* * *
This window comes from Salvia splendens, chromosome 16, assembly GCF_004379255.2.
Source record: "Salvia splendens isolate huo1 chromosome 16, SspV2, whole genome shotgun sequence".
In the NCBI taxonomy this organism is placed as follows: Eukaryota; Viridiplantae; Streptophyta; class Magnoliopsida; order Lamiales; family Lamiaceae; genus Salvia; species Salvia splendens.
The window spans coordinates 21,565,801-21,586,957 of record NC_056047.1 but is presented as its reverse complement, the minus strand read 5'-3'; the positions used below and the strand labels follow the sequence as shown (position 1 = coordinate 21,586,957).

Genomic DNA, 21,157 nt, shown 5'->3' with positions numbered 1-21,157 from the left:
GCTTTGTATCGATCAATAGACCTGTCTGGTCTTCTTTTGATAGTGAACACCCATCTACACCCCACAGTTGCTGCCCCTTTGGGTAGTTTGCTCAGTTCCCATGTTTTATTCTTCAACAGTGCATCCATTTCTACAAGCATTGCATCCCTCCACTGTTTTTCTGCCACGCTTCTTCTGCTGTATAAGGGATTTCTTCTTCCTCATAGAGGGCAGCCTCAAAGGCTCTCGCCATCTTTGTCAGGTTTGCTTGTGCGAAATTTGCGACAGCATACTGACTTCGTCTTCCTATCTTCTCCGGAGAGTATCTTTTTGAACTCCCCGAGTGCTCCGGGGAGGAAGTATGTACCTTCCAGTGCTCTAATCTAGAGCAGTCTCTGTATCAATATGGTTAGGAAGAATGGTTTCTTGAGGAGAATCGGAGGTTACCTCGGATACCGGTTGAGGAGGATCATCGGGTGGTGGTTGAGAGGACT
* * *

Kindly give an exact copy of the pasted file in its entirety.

This window comes from Salvia splendens, chromosome 16, assembly GCF_004379255.2.
Source record: "Salvia splendens isolate huo1 chromosome 16, SspV2, whole genome shotgun sequence".
In the NCBI taxonomy this organism is placed as follows: Eukaryota; Viridiplantae; Streptophyta; class Magnoliopsida; order Lamiales; family Lamiaceae; genus Salvia; species Salvia splendens.
The window spans coordinates 21,565,801-21,586,957 of record NC_056047.1 but is presented as its reverse complement, the minus strand read 5'-3'; the positions used below and the strand labels follow the sequence as shown (position 1 = coordinate 21,586,957).

Genomic DNA, 21,157 nt, shown 5'->3' with positions numbered 1-21,157 from the left:
GCTTTGTATCGATCAATAGACCTGTCTGGTCTTCTTTTGATAGTGAACACCCATCTACACCCCACAGTTGCTGCCCCTTTGGGTAGTTTGCTCAGTTCCCATGTTTTATTCTTCAACAGTGCATCCATTTCTACAAGCATTGCATCCCTCCACTGTTTTTCTGCCACGCTTCTTCTGCTGTATAAGGGATTTCTTCTTCCTCATAGAGGGCAGCCTCAAAGGCTCTCGCCATCTTTGTCAGGTTTGCTTGTGCGAAATTTGCGACAGCATACTGACTTCGTCTTCCTATCTTCTCCGGAGAGTATCTTTTTGAACTCCCCGAGTGCTCCGGGGAGGAAGTATGTACCTTCCAGTGCTCTAATCTAGAGCAGTCTCTGTATCAATATGGTTAGGAAGAATGGTTTCTTGAGGAGAATCGGAGGTTACCTCGGATACCGGTTGAGGAGGATCATCGGGTGGTGGTTGAGAGGACT